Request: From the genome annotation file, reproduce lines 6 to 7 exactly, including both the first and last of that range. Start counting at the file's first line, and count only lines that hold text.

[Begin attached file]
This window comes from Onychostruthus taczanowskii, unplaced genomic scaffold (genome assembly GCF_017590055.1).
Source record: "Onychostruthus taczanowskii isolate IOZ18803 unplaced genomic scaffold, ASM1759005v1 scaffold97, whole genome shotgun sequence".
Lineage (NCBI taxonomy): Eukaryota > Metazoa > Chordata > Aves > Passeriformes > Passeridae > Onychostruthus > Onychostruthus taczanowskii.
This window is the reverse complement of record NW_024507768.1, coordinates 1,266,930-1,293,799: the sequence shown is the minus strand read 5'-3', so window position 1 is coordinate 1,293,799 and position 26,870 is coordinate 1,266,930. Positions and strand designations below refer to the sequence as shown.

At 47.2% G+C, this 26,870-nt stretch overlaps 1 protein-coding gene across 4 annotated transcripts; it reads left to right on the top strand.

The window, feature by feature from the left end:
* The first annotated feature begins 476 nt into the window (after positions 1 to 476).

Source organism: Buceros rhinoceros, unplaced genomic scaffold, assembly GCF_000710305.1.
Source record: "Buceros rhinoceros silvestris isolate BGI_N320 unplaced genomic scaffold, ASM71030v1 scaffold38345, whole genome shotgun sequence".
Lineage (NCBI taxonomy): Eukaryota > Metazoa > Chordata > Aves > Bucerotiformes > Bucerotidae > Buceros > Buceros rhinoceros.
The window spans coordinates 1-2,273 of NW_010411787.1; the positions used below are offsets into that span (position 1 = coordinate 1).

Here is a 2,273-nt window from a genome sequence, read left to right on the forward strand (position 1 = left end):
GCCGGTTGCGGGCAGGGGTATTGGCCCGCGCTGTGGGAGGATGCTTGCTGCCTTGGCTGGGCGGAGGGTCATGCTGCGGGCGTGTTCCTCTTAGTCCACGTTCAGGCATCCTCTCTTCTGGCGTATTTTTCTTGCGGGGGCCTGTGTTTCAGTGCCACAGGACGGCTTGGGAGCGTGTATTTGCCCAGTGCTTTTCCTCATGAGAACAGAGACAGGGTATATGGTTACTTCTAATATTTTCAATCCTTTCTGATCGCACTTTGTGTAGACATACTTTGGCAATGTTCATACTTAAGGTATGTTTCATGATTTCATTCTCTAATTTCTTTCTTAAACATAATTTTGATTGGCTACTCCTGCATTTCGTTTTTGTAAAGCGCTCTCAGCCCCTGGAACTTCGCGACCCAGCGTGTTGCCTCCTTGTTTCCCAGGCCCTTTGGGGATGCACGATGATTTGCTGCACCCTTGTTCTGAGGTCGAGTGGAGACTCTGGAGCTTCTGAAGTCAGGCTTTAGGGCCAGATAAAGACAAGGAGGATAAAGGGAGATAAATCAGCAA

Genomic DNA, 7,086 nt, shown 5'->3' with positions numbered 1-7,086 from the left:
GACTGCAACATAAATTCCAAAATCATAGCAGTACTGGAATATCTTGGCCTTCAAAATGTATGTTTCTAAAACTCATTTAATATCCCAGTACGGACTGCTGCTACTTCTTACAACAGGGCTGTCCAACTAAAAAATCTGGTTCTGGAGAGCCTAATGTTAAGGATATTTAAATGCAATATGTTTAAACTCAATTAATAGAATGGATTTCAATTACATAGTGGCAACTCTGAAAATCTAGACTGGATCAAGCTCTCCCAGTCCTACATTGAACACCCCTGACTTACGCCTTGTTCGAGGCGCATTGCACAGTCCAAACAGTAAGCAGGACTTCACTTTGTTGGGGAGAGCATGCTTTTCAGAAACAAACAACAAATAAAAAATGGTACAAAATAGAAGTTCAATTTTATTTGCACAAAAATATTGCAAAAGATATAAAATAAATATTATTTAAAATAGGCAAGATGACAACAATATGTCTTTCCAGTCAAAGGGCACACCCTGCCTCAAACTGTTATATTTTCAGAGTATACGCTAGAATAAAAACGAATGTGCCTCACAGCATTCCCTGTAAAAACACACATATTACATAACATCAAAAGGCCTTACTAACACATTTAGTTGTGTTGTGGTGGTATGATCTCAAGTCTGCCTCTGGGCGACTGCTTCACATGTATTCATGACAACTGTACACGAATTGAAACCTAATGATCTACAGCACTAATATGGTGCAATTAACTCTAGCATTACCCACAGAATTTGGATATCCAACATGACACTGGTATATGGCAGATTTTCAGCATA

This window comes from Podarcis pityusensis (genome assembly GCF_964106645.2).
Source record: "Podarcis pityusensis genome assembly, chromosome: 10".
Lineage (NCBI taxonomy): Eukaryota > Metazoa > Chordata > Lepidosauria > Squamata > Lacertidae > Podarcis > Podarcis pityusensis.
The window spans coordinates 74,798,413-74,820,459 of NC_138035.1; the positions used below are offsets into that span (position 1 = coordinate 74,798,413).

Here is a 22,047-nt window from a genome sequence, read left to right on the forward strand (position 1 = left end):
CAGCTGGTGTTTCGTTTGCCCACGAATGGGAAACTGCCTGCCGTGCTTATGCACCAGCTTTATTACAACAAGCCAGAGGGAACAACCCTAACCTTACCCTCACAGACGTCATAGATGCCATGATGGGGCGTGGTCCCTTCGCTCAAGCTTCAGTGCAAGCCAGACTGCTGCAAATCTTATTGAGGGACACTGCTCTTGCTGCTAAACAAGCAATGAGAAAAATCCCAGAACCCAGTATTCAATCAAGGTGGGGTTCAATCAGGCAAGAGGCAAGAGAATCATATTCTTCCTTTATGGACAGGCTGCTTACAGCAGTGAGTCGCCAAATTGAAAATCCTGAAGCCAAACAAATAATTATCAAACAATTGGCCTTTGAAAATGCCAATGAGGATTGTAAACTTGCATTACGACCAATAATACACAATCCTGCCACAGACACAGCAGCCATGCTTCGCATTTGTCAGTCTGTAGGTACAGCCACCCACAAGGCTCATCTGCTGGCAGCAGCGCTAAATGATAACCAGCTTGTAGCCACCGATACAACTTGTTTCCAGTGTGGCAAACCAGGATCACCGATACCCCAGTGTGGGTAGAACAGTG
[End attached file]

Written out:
The window, feature by feature from the left end:
* The first annotated feature begins 476 nt into the window (after positions 1 to 476).